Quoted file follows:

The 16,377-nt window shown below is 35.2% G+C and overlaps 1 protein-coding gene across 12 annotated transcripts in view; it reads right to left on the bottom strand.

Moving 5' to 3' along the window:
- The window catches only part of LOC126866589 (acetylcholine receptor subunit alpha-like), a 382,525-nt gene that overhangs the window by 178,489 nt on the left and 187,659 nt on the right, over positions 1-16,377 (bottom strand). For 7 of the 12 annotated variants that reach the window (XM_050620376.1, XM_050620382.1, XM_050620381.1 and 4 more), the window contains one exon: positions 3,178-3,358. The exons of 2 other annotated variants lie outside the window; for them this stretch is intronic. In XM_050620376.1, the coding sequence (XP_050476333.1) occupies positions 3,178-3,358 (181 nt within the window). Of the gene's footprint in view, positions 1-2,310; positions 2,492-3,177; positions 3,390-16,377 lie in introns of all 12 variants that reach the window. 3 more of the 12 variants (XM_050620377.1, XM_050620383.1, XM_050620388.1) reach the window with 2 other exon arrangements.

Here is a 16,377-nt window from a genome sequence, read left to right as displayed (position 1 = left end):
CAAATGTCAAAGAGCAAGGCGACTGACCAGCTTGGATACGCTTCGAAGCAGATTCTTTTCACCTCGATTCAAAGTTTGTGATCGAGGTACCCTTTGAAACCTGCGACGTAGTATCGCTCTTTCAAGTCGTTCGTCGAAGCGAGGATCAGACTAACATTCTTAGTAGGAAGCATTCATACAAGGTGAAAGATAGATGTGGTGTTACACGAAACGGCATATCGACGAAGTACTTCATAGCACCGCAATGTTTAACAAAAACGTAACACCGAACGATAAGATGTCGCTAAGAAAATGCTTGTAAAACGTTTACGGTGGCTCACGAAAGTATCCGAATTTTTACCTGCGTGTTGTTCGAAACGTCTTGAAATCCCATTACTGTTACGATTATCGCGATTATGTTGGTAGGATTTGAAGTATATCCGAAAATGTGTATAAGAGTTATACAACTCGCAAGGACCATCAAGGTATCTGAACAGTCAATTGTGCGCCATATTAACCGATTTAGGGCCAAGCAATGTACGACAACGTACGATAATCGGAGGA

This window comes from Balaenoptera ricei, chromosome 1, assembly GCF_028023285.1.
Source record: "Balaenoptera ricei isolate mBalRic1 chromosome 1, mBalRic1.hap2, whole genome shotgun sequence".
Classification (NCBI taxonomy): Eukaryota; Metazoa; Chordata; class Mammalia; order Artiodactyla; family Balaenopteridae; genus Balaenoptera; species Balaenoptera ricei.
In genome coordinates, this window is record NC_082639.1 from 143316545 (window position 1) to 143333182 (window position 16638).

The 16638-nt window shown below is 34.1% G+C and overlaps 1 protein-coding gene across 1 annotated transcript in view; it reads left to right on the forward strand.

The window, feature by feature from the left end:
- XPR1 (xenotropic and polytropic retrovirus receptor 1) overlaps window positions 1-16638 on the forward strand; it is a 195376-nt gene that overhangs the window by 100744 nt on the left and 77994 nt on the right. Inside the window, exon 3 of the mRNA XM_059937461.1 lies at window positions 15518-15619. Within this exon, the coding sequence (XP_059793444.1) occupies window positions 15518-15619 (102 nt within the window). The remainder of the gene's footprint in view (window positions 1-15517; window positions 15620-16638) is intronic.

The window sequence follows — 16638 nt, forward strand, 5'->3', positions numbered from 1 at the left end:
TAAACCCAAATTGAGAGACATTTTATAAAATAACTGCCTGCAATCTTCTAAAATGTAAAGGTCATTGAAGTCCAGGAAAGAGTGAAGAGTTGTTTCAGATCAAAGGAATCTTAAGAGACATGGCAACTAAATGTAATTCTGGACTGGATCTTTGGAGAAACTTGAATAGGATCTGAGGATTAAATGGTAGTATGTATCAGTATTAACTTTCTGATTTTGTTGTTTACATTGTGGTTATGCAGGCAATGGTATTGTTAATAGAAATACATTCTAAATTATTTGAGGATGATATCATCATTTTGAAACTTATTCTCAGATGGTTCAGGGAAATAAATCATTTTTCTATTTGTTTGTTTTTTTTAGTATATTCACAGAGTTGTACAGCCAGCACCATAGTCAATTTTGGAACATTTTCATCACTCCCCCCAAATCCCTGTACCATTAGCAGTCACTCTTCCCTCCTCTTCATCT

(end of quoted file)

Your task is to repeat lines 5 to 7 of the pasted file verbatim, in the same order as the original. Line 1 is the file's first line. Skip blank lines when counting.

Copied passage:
CAAATGTCAAAGAGCAAGGCGACTGACCAGCTTGGATACGCTTCGAAGCAGATTCTTTTCACCTCGATTCAAAGTTTGTGATCGAGGTACCCTTTGAAACCTGCGACGTAGTATCGCTCTTTCAAGTCGTTCGTCGAAGCGAGGATCAGACTAACATTCTTAGTAGGAAGCATTCATACAAGGTGAAAGATAGATGTGGTGTTACACGAAACGGCATATCGACGAAGTACTTCATAGCACCGCAATGTTTAACAAAAACGTAACACCGAACGATAAGATGTCGCTAAGAAAATGCTTGTAAAACGTTTACGGTGGCTCACGAAAGTATCCGAATTTTTACCTGCGTGTTGTTCGAAACGTCTTGAAATCCCATTACTGTTACGATTATCGCGATTATGTTGGTAGGATTTGAAGTATATCCGAAAATGTGTATAAGAGTTATACAACTCGCAAGGACCATCAAGGTATCTGAACAGTCAATTGTGCGCCATATTAACCGATTTAGGGCCAAGCAATGTACGACAACGTACGATAATCGGAGGA

This window comes from Balaenoptera ricei, chromosome 1, assembly GCF_028023285.1.
Source record: "Balaenoptera ricei isolate mBalRic1 chromosome 1, mBalRic1.hap2, whole genome shotgun sequence".